Catching Winter Bugs
Winter brings many things. Like Christmas, frost, and an excuse for hot chocolate. Mostly, though, it brings norovirus. In as little as one day, the hospital changes into something resembling a besieged city; the initial vanguard of security personnel and nursing assistants greets you at the threshold of the hospital asking whether you’ve had any V or D over the weekend. At key points, little stations have been set up, complete with alcohol gel, leaflets about keeping the hospital virus-free, and yet more alcohol gel. And should the enemy dare infiltrate past these checkpoints, the closure of key wards tries to stop the invasion. A propaganda war is also being waged, with PA announcements and radio adverts beseeching people to stay away from the hospital if they’ve been ill in the last 48 hours.
The public are not the only targets of these rallying cries. Medical students have been banned from engaging in any types of clinical activities, including all theatre attendance, ward rounds, clinics, and teaching sessions, until further notice. Luckily, our year isn’t affected very much since we’re on community week anyway. But the poor first years have had 2 weeks of moping around with nothing to do. This sort of thing happens every year (hence why it’s known as "the winter vomiting virus"), but this year is the first time that students have been ordered away from the wards, and there’s a general air of disgruntledness.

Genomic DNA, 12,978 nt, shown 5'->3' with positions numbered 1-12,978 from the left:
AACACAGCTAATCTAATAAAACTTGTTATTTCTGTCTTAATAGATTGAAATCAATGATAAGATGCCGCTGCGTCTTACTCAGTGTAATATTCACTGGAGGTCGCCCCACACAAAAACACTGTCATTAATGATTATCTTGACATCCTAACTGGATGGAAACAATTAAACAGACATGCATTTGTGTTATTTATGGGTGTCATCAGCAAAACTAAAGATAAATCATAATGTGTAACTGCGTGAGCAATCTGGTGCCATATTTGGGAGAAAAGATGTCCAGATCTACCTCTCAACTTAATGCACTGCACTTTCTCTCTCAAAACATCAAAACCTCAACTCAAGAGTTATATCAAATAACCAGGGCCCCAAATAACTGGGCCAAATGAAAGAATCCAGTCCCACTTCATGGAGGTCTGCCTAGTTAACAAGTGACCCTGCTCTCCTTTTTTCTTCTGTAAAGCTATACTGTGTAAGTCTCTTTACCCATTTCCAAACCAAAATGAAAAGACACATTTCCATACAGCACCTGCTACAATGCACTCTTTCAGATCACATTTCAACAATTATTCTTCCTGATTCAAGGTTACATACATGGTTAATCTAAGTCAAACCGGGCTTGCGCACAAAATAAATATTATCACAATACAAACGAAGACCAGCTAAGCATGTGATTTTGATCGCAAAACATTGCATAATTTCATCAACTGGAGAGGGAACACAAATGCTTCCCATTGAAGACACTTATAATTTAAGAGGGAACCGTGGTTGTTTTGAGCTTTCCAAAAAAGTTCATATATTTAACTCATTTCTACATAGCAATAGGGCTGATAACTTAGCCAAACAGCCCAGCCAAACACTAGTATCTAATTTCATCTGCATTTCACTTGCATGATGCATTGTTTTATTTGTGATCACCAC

You can’t really blame the hospital for trying; in fact, it’s rather commendable that they’ve realised students are one of the few sets of people who frequent a wide area of the hospital and are thus more likely to spread bugs from ward to ward. Certainly, even though we’re being allowed back on the wards, we still have to observe "clean-dirty" ward and not go into one if we’ve been in the other. But it does beg the question of how effective these measures are in the face of so many other routes of transmission… Do we try to avoid requesting consults from other teams in case they bring/ take bugs? What about stethoscopes? Most of us, even though we dutifully wash our hands between patients, don’t clean our stethoscopes. Not to mention the services workers, e.g. the lady who looks after the TV/ internet consoles on the patients’ beds -– should they be banned from frequenting different wards?
Infection control is a tricky business, and to try to keep the hospital running during the busiest season, in the face of this highly contagious bug, seems insurmountable. As always, we can only do our best… Now, where’s that Spirigel?
January 15, 2009 | Permalink
As a child my parents smoked and I was not permitted to so winter always brought me strep-throught etc. Now at 56 I smoke nothing but the best non-filter and no more colds How about that for a med switch.
Posted by: christinejansson | Jan 18, 2009 9:59:50 PM
That's a wonderful story and I think it is a great tip for interviewing. Like you said, there are going to be expected questions you can plan for and one should always try to have polished interviewing skills if they are going to be going out on them, but for other questions you just have to be yourself. Your personal story is impressive and pleasing to hear. We've had a very nice winter weekend.
Posted by: Building a house | Jan 3, 2011 10:18:10 PM
should always try to have polished interviewing skills if they are going to be going out on them, but for other questions you just have to be yourself. Your personal story is impressive and pleasing to hear. We've had a very nice winter weekend.
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